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Early Caribbean History


QuickSearch is the libraries google like search engine, which searches both the Libraries collections and most (but not all) of the databases most of the Rutgers Libraries' physical collections and electronic resources. You need to use QuickSearch to look for ebooks and/or print books. Visit the library homepage [] to use QuickSearch


Ways to Search: 

  • Search for Specific Materials: if you already have a specific item in mind, search by specific title, the first 5-6 words or the entire title in quotes, and/ or author

  • Basic Search: The basic search option from the Libraries homepage searches authors, titles, subjects, and abstracts and fulltext, if available, across most of the Libraries resources: books, scholarly articles, news sources, videos, etc.

  • Advanced Search: more precise searches once you have a hold on your topic

Materials Searchable in QuickSearch

  • Books
  • Journals
  • Newspapers
  • Articles
  • Media
  • Reviews of Books
  • Dissertations
  • Audio and video recordings
  • Archival materials
  • Government documents





Keyword Searching

Key Word Searching:  

Keyword searching is the default  way to search our (and most) search interface(s). Use it when you're not quite sure what you're looking for, or when you want to survey the libraries' holdings on a topic. Generate key words based on the central terms related to your area of interest.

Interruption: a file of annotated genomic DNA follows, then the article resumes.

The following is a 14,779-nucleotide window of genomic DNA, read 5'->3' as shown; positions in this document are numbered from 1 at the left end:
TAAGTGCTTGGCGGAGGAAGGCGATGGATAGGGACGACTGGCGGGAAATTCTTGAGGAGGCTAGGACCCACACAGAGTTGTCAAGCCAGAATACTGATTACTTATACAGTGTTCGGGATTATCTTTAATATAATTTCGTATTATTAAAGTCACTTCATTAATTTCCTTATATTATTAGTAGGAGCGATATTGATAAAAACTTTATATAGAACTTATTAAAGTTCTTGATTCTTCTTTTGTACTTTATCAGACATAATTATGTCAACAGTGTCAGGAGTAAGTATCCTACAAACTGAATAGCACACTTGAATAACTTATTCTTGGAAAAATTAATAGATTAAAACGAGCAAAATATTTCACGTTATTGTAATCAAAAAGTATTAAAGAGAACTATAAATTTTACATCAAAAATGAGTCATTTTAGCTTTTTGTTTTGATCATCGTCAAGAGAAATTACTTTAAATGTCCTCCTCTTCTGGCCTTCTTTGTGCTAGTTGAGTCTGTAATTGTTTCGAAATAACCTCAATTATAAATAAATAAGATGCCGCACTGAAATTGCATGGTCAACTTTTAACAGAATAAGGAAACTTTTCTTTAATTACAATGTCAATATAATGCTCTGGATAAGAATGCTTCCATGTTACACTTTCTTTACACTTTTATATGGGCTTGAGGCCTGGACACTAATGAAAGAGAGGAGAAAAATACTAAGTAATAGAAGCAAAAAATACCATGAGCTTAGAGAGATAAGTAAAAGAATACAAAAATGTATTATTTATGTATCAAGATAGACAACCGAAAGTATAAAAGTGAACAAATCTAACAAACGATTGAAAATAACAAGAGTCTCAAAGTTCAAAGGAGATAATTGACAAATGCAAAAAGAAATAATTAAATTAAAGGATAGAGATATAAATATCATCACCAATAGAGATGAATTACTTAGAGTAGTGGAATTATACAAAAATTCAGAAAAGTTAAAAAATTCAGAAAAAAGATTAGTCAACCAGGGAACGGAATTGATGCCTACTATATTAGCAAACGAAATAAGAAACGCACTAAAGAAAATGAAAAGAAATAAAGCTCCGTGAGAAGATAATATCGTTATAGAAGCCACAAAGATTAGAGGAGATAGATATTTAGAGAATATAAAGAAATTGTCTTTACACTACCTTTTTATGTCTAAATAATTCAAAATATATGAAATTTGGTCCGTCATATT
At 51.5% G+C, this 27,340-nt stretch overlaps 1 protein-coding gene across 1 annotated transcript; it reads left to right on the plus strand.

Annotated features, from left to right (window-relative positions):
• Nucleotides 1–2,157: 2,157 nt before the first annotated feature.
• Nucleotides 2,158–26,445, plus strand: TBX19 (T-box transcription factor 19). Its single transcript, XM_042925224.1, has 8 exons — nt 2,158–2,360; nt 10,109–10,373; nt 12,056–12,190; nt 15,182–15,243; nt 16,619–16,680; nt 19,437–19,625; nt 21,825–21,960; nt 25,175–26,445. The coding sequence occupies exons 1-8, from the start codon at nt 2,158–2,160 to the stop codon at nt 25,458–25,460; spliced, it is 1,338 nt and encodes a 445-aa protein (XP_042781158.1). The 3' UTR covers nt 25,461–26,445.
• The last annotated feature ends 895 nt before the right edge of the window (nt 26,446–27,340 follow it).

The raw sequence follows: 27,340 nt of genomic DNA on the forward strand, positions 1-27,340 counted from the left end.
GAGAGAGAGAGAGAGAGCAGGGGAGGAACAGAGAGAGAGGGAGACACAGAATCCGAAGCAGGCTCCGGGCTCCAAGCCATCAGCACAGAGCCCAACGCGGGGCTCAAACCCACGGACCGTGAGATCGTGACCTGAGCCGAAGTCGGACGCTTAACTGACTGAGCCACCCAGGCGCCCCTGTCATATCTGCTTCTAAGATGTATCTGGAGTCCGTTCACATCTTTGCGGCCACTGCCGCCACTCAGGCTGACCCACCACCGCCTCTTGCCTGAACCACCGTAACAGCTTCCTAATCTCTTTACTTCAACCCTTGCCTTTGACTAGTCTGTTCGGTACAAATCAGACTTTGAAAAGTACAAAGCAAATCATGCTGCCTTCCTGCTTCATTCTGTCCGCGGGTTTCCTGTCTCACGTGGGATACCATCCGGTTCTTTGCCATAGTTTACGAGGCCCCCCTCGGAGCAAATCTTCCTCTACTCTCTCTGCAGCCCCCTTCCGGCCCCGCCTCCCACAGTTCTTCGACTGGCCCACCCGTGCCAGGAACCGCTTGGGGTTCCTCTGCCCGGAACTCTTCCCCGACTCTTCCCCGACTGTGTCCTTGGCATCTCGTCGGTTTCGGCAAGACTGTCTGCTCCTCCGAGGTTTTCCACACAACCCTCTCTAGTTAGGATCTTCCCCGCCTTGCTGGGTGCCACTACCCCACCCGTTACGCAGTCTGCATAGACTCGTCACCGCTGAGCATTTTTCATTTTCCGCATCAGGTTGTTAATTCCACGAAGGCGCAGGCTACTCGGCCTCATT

Example Topic: I am interested in how enslaved women in the Caribbean generally navigated daily life and motherhood. 

Possible Key Terms: "enslaved" "women" "Caribbean"


And as you go, consider the reoccurring terms in abstracts, tables of contents etc. 

Boolean Operators: 

Boolean operators are connecting phrases that, when used in library databases (typed between your keywords) can  connect your search words together to either narrow or broaden your set of results. 


  • AND: narrows results; tell the database that ALL search terms must be present in the resulting records 
  • OR: broadens results; telling the database that ANY of your search terms can be present in the resulting records; 
  • NOT: narrows results; exclude words from your search; tell the database to ignore concepts that may be implied by your search terms
  • Ordering Boolean Operators: 
    • Use AND First, databases usually recognize AND as the primary operator, and will connect concepts with AND together first.
    • If you use a combination of AND and OR operators in a search, enclose the words to be "ORed" in parentheses.
      • Examples : enslaved AND (persons OR Africans OR people)
  • Wildcards: use an asterisk after a term to search all forms of a word
    • Example:  slave* searches slave, slaves, slavery, slaveholder
  • Quotation marks: use quotes to perform a search of an exact phrase
    • Example: "enslaved women" 

Advanced Searching & Subject Headings

Advanced Search

As opposed to the default basic search, Advanced Search lets you search with more flexibility and precision by searching for words and/or phrases in specific "fields" (author, title, subject) in the records of the Libraries' books and resources

 For example, if you wanted to find books by Martin Munro on the Caribbean:
- On the first line: Author ... is (exact) ... Martin Munro 
- On the second line: Subject ... contains ... "Caribbean Area"

Subject Headings: 

What are subject headings? In library catalogs, materials are assigned Library of Congress (LC) a standardized set of subject headings to categorize material based on content. Here is a sample list of Caribbean Studies subject headings, some of which pertain equally to books and media materials. Some refer to topic, form, geography, chronology.